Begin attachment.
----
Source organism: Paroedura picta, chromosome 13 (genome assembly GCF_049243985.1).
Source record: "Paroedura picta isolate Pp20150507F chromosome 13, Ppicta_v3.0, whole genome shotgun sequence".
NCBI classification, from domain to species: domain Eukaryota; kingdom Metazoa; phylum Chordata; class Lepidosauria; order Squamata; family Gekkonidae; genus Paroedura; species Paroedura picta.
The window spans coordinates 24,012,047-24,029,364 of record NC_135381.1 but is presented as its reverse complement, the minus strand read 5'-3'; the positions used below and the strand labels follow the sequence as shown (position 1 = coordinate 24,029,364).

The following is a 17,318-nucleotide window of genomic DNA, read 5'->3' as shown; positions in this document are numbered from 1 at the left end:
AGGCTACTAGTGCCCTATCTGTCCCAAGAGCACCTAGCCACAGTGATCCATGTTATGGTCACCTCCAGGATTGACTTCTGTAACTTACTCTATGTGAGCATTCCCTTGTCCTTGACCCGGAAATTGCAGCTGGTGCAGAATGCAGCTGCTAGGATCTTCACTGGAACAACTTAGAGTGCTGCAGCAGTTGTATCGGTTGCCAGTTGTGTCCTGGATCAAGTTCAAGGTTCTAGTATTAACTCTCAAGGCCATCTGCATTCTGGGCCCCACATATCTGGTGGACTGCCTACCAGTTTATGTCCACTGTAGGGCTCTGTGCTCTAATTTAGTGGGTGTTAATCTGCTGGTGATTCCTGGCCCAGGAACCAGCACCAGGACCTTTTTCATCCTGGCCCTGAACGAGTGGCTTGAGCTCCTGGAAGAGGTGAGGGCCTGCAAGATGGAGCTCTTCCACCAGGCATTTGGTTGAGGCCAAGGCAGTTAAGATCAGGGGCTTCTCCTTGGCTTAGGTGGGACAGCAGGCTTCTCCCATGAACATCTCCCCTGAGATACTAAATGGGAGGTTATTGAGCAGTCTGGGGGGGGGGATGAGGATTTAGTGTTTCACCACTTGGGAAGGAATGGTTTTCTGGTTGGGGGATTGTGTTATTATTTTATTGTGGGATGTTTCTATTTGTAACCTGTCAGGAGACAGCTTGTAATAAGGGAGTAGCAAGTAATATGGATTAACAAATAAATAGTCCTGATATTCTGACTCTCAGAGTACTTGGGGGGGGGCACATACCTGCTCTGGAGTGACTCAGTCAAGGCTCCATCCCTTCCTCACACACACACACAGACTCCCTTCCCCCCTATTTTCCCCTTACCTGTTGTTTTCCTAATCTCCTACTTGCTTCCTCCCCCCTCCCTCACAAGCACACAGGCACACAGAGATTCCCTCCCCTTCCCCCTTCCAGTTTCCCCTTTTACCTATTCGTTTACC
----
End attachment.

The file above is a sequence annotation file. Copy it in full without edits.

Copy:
Source organism: Paroedura picta, chromosome 13 (genome assembly GCF_049243985.1).
Source record: "Paroedura picta isolate Pp20150507F chromosome 13, Ppicta_v3.0, whole genome shotgun sequence".
NCBI classification, from domain to species: domain Eukaryota; kingdom Metazoa; phylum Chordata; class Lepidosauria; order Squamata; family Gekkonidae; genus Paroedura; species Paroedura picta.
The window spans coordinates 24,012,047-24,029,364 of record NC_135381.1 but is presented as its reverse complement, the minus strand read 5'-3'; the positions used below and the strand labels follow the sequence as shown (position 1 = coordinate 24,029,364).

The following is a 17,318-nucleotide window of genomic DNA, read 5'->3' as shown; positions in this document are numbered from 1 at the left end:
AGGCTACTAGTGCCCTATCTGTCCCAAGAGCACCTAGCCACAGTGATCCATGTTATGGTCACCTCCAGGATTGACTTCTGTAACTTACTCTATGTGAGCATTCCCTTGTCCTTGACCCGGAAATTGCAGCTGGTGCAGAATGCAGCTGCTAGGATCTTCACTGGAACAACTTAGAGTGCTGCAGCAGTTGTATCGGTTGCCAGTTGTGTCCTGGATCAAGTTCAAGGTTCTAGTATTAACTCTCAAGGCCATCTGCATTCTGGGCCCCACATATCTGGTGGACTGCCTACCAGTTTATGTCCACTGTAGGGCTCTGTGCTCTAATTTAGTGGGTGTTAATCTGCTGGTGATTCCTGGCCCAGGAACCAGCACCAGGACCTTTTTCATCCTGGCCCTGAACGAGTGGCTTGAGCTCCTGGAAGAGGTGAGGGCCTGCAAGATGGAGCTCTTCCACCAGGCATTTGGTTGAGGCCAAGGCAGTTAAGATCAGGGGCTTCTCCTTGGCTTAGGTGGGACAGCAGGCTTCTCCCATGAACATCTCCCCTGAGATACTAAATGGGAGGTTATTGAGCAGTCTGGGGGGGGGGATGAGGATTTAGTGTTTCACCACTTGGGAAGGAATGGTTTTCTGGTTGGGGGATTGTGTTATTATTTTATTGTGGGATGTTTCTATTTGTAACCTGTCAGGAGACAGCTTGTAATAAGGGAGTAGCAAGTAATATGGATTAACAAATAAATAGTCCTGATATTCTGACTCTCAGAGTACTTGGGGGGGGGCACATACCTGCTCTGGAGTGACTCAGTCAAGGCTCCATCCCTTCCTCACACACACACACAGACTCCCTTCCCCCCTATTTTCCCCTTACCTGTTGTTTTCCTAATCTCCTACTTGCTTCCTCCCCCCTCCCTCACAAGCACACAGGCACACAGAGATTCCCTCCCCTTCCCCCTTCCAGTTTCCCCTTTTACCTATTCGTTTACC